Wednesday, February 4, 2015

Real Deal #6: Why Your Brain Needs More Downtime

"Participants were instructed to relax with their eyes closed, focus on their breathing, and acknowledge and release any random thoughts that might arise. Then they had the option of receiving nine 30-minute meditation training sessions over the next five weeks. When they were tested a second time, their neural activation patterns had undergone a striking leftward shift in frontal asymmetry — even when their practice and training averaged only 5 to 16 minutes a day."



Business Insider:
1. Meditation can help you deal with stress and negative emotions.
Multiple studies have shown that meditation can help reduce levels of depression and anxiety, along with helping people tolerate pain better. The researchers conclude that mindfulness meditation in particular might help people deal with psychological stress, though they say that more research is needed into how meditation might help lead to positive mental health (beyond reducing effects of negative stresses).

A new study in the journal Health Psychology shows an association between increased mindfulness and decreased levels of the stress hormone cortisol. For the study, 57 people spent three months in a meditation retreat, where they were taught mindful breathing, observation skills, and cultivation of "positive" mental states like compassion.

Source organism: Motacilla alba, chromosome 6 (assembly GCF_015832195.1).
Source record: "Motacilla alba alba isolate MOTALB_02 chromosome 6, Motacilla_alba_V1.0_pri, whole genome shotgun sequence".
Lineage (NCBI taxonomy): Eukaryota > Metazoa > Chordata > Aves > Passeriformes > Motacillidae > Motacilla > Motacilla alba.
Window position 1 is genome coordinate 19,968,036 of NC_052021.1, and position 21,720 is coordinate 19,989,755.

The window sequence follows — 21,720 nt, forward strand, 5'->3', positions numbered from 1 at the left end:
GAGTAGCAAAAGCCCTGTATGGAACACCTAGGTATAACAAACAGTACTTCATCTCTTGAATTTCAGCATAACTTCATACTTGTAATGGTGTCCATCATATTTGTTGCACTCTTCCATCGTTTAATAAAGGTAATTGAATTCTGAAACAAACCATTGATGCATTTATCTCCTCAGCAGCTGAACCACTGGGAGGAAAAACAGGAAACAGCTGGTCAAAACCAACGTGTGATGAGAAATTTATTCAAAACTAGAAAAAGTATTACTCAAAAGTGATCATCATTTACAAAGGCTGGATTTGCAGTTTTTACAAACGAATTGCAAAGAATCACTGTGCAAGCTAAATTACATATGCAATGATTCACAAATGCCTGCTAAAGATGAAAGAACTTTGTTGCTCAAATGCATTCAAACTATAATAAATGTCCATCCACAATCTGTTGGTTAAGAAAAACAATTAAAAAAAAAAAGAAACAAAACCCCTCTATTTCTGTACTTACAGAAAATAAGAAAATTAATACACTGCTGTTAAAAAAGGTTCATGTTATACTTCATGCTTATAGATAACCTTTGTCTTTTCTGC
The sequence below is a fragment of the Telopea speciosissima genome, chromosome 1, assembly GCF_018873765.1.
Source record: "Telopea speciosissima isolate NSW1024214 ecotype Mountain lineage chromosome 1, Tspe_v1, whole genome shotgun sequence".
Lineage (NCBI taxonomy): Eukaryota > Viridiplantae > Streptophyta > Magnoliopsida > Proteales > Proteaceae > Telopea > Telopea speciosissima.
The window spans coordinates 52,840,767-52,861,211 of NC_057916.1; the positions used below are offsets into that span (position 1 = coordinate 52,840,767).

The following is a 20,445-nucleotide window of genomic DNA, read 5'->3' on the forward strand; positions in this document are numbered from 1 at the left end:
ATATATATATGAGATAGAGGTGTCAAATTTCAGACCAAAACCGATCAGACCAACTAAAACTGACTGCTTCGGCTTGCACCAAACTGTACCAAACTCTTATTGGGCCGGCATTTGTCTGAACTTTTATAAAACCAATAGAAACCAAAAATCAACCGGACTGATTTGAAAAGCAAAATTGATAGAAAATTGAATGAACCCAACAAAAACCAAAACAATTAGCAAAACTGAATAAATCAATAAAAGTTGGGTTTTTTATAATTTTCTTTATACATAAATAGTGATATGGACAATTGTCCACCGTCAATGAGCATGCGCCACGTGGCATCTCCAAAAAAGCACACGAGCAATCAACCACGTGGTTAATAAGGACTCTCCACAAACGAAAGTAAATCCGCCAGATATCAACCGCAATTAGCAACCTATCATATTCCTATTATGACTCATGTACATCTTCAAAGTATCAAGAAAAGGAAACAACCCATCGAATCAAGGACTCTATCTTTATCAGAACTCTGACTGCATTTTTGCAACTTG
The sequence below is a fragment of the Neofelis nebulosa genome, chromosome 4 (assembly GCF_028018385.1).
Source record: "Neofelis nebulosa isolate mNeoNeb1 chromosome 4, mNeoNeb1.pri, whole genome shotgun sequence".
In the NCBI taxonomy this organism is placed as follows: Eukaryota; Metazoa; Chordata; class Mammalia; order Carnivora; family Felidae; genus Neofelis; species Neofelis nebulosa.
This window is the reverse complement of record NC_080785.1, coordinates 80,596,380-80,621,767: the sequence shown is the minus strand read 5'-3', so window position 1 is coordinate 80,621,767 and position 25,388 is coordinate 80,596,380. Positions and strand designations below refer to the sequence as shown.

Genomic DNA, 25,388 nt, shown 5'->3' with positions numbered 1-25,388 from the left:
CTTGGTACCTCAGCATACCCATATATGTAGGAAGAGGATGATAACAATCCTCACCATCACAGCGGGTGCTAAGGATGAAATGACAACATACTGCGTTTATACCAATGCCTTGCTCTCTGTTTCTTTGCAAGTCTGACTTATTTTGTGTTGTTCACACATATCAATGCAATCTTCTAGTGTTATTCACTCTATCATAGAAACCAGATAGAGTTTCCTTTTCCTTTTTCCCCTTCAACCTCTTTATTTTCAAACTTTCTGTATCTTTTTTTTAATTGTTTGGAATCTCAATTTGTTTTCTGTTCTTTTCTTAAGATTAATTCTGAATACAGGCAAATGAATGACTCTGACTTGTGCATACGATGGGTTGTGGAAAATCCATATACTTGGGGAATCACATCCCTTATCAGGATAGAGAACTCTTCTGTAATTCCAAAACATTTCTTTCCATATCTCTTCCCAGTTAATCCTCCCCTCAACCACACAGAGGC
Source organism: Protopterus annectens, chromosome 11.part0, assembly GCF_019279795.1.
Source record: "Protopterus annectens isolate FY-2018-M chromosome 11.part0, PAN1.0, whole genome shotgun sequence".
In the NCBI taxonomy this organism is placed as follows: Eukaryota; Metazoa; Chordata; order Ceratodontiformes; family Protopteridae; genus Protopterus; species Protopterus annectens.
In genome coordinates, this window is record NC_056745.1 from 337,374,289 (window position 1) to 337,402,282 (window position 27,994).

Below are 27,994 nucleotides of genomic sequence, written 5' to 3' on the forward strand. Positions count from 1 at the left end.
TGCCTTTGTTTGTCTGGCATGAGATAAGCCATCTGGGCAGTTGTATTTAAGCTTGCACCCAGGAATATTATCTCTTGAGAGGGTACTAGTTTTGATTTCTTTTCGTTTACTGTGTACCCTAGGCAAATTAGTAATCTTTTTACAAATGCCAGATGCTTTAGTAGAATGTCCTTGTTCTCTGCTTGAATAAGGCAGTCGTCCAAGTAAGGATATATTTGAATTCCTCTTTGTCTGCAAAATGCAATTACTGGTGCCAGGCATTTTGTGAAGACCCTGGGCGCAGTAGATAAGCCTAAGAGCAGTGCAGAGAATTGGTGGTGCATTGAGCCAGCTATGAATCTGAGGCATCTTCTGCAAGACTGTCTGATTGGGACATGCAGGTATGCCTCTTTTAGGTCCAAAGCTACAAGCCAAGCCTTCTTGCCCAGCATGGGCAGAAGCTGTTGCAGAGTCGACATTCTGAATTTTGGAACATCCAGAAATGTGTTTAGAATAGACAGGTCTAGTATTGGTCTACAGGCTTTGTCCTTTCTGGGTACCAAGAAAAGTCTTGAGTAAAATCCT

"This is the first study to show a direct relation between resting cortisol and scores on any type of mindfulness scale," study researcher Tonya Jacobs, a postdoctoral researcher at the University of California, Davis Center for Mind and Brain, said in a statement.

This study joins a whole host of other research showing mindfulness meditation's stress-busting effects. For example, a 2007 study in the journal Proceedings of the National Academy of Sciences showed that going through integrative body-mind training (a type of meditation training) helped to lessen the body's release of cortisol and lower anxiety and fatigue levels in college students.

2. Raising stress-resilience leads to decreased inflammatory markers.
Now new research could help explain that link between mind and body, with a study showing that stressed-out adults who practiced mindfulness meditation not only had their brain connectivity altered, they also had reduced levels of a key inflammation biomarker, known as Interleukin-6, four months later. That's important because, in high doses, Interleukin-6 has been linked to inflammation-related diseases such as cancer, Alzheimer's, and autoimmune conditions. 

3. At the same time, meditation could boost positive skills like memory and awareness.